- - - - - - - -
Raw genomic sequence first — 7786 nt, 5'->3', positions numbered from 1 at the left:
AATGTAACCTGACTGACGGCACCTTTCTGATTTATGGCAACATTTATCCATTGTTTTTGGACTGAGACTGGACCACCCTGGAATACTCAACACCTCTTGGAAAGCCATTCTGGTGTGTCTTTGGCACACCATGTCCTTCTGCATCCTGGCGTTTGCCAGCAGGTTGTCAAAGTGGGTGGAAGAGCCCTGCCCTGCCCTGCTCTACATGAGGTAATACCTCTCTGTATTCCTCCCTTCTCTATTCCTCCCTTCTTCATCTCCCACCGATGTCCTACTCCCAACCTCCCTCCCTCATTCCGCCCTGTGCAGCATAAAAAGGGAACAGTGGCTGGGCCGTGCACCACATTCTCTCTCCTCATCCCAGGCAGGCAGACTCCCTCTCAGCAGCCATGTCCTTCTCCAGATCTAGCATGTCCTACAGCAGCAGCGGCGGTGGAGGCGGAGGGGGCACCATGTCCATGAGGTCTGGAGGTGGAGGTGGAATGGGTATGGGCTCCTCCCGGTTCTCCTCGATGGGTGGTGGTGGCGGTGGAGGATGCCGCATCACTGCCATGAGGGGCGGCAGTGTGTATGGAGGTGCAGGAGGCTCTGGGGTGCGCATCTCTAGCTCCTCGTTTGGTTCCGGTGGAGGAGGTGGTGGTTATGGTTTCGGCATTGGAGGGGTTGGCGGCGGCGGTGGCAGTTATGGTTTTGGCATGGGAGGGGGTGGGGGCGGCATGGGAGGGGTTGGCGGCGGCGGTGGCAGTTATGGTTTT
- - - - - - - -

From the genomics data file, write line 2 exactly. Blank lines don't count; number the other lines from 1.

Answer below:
AATGTAACCTGACTGACGGCACCTTTCTGATTTATGGCAACATTTATCCATTGTTTTTGGACTGAGACTGGACCACCCTGGAATACTCAACACCTCTTGGAAAGCCATTCTGGTGTGTCTTTGGCACACCATGTCCTTCTGCATCCTGGCGTTTGCCAGCAGGTTGTCAAAGTGGGTGGAAGAGCCCTGCCCTGCCCTGCTCTACATGAGGTAATACCTCTCTGTATTCCTCCCTTCTCTATTCCTCCCTTCTTCATCTCCCACCGATGTCCTACTCCCAACCTCCCTCCCTCATTCCGCCCTGTGCAGCATAAAAAGGGAACAGTGGCTGGGCCGTGCACCACATTCTCTCTCCTCATCCCAGGCAGGCAGACTCCCTCTCAGCAGCCATGTCCTTCTCCAGATCTAGCATGTCCTACAGCAGCAGCGGCGGTGGAGGCGGAGGGGGCACCATGTCCATGAGGTCTGGAGGTGGAGGTGGAATGGGTATGGGCTCCTCCCGGTTCTCCTCGATGGGTGGTGGTGGCGGTGGAGGATGCCGCATCACTGCCATGAGGGGCGGCAGTGTGTATGGAGGTGCAGGAGGCTCTGGGGTGCGCATCTCTAGCTCCTCGTTTGGTTCCGGTGGAGGAGGTGGTGGTTATGGTTTCGGCATTGGAGGGGTTGGCGGCGGCGGTGGCAGTTATGGTTTTGGCATGGGAGGGGGTGGGGGCGGCATGGGAGGGGTTGGCGGCGGCGGTGGCAGTTATGGTTTT